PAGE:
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Early in 1939, Georgia O’Keeffe, the artist most famous for depicting the arid Southwest, suddenly decided to paint America’s diametrically opposite landscape — the lush tropical valleys of Hawaii. In an era when advertisers often hired fine artists to add a touch of class to their campaigns, the “least commercial artist in the U.S.” (as Time Magazine described her) was persuaded by the Dole pineapple company to visit the remote Pacific archipelago and produce two canvases. The offer came at a critical time in O’Keeffe’s life. She was 51, her career seemed to be stalling (critics were calling her focus on New Mexico limited, and branding her desert images “a kind of mass production”), and her marriage to Alfred Stieglitz was under serious strain.
Despite initial reservations about the project, her many letters back home show that her experience of the then little-known Territory of Hawaii was a revelation. O’Keeffe ended up spending nine weeks on different islands, of which by far the most productive and vivid period was on Maui, where she was given complete freedom to explore and paint. Back on Oahu, where she had first arrived, she had been incensed that Dole officials refused to let her stay on a working pineapple plantation because it was unseemly for a woman. When they delivered to her hotel a pineapple already peeled and sliced, she tossed it out in disgust. But on Maui she was able to seek out an unfiltered view of nature, and went directly to the most remote, wild and verdant corner of the island: the port of Hana.
She reported back to Stieglitz about Hana’s dark rain forests, exuberant flora, black sand beaches and lava washed into “sharp and fantastic shapes.” Staying on the Kaeleku sugar plantation, the notoriously prickly artist was given Patricia Jennings, the 12-year-old daughter of the plantation manager, as her private guide, and the two became unlikely friends; for 10 days the pair visited sea caves, ruins and beaches, and later, with Patricia’s father, made excursions to the dramatic Iao Valley and Haleakala Crater.
New York Times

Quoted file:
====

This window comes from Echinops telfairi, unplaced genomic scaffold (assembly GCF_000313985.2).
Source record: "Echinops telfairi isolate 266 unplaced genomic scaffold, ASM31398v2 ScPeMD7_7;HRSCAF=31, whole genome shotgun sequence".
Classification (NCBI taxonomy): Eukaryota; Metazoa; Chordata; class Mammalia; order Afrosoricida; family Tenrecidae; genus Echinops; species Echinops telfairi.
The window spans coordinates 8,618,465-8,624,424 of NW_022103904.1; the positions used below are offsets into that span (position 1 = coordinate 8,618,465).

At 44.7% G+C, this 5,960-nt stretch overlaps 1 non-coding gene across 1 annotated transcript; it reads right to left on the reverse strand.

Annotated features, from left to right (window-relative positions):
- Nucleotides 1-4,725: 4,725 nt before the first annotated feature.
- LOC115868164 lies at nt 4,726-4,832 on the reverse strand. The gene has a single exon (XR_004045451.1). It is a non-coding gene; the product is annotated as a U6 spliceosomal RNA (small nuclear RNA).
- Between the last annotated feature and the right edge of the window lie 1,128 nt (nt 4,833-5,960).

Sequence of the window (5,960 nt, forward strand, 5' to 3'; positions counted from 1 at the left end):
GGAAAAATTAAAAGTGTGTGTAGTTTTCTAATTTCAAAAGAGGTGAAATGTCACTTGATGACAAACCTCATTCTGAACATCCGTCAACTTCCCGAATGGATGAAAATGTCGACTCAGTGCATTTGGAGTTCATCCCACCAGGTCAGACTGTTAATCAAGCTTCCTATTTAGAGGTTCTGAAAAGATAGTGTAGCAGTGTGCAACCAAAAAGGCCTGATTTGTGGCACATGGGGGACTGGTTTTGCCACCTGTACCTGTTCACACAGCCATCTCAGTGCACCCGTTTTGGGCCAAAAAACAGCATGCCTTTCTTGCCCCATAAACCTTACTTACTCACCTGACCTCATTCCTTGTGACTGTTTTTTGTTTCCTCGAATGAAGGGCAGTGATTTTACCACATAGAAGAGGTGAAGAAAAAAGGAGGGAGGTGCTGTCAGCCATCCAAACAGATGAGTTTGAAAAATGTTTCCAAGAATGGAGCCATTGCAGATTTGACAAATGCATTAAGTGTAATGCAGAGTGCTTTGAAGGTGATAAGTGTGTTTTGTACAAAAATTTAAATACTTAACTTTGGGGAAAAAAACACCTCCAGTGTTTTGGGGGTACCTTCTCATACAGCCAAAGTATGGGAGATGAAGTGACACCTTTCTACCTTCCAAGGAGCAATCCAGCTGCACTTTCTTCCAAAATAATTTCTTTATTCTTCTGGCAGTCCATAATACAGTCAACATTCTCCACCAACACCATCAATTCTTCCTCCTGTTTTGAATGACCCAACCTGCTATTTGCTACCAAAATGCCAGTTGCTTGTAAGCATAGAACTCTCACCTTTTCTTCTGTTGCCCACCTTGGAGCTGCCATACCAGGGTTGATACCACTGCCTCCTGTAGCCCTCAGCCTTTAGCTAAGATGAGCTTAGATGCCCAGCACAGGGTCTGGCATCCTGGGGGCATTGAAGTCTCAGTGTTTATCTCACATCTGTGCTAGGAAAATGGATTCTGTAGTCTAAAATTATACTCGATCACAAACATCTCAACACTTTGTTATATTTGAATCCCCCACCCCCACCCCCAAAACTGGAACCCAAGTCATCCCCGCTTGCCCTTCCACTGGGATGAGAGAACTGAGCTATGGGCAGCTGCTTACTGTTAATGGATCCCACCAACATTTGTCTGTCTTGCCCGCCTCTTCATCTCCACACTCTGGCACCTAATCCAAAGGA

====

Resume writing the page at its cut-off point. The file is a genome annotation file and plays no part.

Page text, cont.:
“Red and Orange Streak” (1919) is part of Georgia O’Keeffe: Abstraction at the Whitney. (Philadelphia Museum of Art)
There are two Georgia O’Keeffes. They’re closely related, but one is far more interesting than the other. Not so interesting, except maybe as a marketing phenomenon, is the post-1930s cow-skull painter and striker of frontier-priestess poses. More interesting, and less familiar, is the artist found in “Georgia O’Keeffe: Abstraction,” a vivid and surprisingly surprising show of more than 130 paintings and drawings at the Whitney Museum of American Art.
The show’s focus is on the first two decades of O’Keeffe’s long career. The story starts in 1915, when she was an art teacher in South Carolina and produced her first abstract drawings, which were also among the first fully abstract images by any American artist. Three years later she had her first encounter with the photographer and dealer Alfred Stieglitz, who set her up in New York, initiating a long personal, professional and mutually promotional partnership.
New York Times
When it comes to Georgia O’Keeffe, there is popular history and there is academic history. To the general public, she is a charter member of the American modernists, the woman whose student drawings prompted famed gallerist-photographer Alfred Stieglitz to say, “finally, a woman on paper,” whose physical beauty captured Stieglitz’s camera and heart and whose erotically charged abstract flowers are objects of delight.
Art historians know the story is much more complicated. O’Keeffe was a reluctant modernist at first. She knew the art of her most famous teacher, William Merritt Chase, was doomed. But she disliked the cubism of Cézanne, whose works were stirring the pot in New York’s art world. Then, encouraged to look at the pictures but not the text in Arthur Jerome Eddy’s “Cubists and Post-Impressionism,” O’Keeffe drew inspiration from a work by Arthur Dove, an artist who aspired to be a farmer but who nevertheless made the first abstract painting in America, if not the world. What she saw — his “Based on Leaf Forms and Spaces,” 1911-12 — is now lost. But as O’Keeffe recalled when she was in her 70s, “It was Arthur Dove who affected my start, who helped me to find something of my own.”
Dove/O’Keeffe: Circles of Influence,” at the Sterling and Francine Clark Art Institute here, is the first exhibition to explore their relationship. But what’s important is not that visitors learn art history. It’s that they see for themselves the way these two artists inspired each other over more than three decades and, more important, that they discover, or rediscover, the extraordinary, underappreciated Dove.
Judith H,. Dobrzynski
Wall Street Journal